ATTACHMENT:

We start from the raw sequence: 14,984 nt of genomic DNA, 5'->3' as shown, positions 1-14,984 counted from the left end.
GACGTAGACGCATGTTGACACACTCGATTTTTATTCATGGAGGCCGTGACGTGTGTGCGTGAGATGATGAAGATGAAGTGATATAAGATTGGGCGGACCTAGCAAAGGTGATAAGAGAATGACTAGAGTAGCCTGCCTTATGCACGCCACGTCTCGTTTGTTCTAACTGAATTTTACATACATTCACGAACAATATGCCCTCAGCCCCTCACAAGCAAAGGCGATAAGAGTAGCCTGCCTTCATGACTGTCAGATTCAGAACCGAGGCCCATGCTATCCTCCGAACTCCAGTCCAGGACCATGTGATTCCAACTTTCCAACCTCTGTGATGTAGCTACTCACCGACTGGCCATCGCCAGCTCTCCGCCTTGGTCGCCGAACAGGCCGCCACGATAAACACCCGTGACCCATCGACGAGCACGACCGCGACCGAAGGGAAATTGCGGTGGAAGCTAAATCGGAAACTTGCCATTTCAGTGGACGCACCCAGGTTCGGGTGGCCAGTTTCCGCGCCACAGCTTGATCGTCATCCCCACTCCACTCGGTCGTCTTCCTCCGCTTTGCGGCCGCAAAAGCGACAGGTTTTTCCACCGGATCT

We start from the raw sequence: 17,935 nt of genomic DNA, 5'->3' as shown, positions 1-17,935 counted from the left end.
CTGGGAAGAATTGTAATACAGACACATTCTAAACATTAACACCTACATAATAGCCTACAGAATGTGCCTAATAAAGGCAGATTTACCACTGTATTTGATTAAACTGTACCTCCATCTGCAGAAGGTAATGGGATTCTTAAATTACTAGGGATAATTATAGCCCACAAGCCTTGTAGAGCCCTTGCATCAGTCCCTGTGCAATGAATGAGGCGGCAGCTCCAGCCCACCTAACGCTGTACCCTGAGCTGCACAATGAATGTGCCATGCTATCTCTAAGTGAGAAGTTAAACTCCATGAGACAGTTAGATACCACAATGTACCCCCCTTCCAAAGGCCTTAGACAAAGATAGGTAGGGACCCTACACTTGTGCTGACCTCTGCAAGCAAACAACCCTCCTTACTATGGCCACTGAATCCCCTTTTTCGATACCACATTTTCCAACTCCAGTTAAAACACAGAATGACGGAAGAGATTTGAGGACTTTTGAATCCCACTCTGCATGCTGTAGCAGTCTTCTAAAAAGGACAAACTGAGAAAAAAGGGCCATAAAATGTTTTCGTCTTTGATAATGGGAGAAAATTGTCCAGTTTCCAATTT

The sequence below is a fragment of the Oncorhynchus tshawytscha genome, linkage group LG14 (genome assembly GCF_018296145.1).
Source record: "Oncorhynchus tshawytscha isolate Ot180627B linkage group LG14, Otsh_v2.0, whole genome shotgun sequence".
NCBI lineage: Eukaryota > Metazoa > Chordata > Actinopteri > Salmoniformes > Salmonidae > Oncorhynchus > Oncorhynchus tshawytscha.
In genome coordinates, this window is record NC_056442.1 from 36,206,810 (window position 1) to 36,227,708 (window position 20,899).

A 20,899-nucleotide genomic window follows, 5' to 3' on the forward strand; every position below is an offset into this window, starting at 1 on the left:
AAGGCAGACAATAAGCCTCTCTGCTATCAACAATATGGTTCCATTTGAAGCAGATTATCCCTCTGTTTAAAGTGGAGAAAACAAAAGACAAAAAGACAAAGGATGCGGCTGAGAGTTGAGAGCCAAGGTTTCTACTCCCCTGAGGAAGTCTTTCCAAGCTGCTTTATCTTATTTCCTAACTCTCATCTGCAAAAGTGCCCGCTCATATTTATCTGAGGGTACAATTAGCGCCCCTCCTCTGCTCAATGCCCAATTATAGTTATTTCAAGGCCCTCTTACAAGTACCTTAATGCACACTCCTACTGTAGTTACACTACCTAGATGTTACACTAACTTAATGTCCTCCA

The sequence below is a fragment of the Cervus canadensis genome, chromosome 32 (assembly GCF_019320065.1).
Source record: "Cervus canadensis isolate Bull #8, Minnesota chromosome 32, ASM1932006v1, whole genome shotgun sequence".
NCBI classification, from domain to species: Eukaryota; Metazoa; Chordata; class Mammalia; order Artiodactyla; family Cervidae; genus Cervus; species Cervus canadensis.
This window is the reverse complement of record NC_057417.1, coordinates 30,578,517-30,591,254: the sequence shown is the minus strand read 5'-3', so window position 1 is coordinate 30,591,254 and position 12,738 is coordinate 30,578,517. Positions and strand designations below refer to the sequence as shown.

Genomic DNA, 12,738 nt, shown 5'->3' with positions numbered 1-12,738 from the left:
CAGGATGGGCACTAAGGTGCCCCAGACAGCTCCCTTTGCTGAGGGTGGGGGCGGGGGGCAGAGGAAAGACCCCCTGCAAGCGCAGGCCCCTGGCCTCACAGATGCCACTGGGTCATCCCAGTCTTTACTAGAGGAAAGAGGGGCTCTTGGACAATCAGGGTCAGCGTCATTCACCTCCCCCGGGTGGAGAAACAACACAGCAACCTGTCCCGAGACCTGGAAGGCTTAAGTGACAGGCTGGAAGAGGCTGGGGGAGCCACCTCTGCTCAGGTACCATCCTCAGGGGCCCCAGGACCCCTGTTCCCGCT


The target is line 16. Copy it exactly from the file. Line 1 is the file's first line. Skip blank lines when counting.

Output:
CAGGATGGGCACTAAGGTGCCCCAGACAGCTCCCTTTGCTGAGGGTGGGGGCGGGGGGCAGAGGAAAGACCCCCTGCAAGCGCAGGCCCCTGGCCTCACAGATGCCACTGGGTCATCCCAGTCTTTACTAGAGGAAAGAGGGGCTCTTGGACAATCAGGGTCAGCGTCATTCACCTCCCCCGGGTGGAGAAACAACACAGCAACCTGTCCCGAGACCTGGAAGGCTTAAGTGACAGGCTGGAAGAGGCTGGGGGAGCCACCTCTGCTCAGGTACCATCCTCAGGGGCCCCAGGACCCCTGTTCCCGCT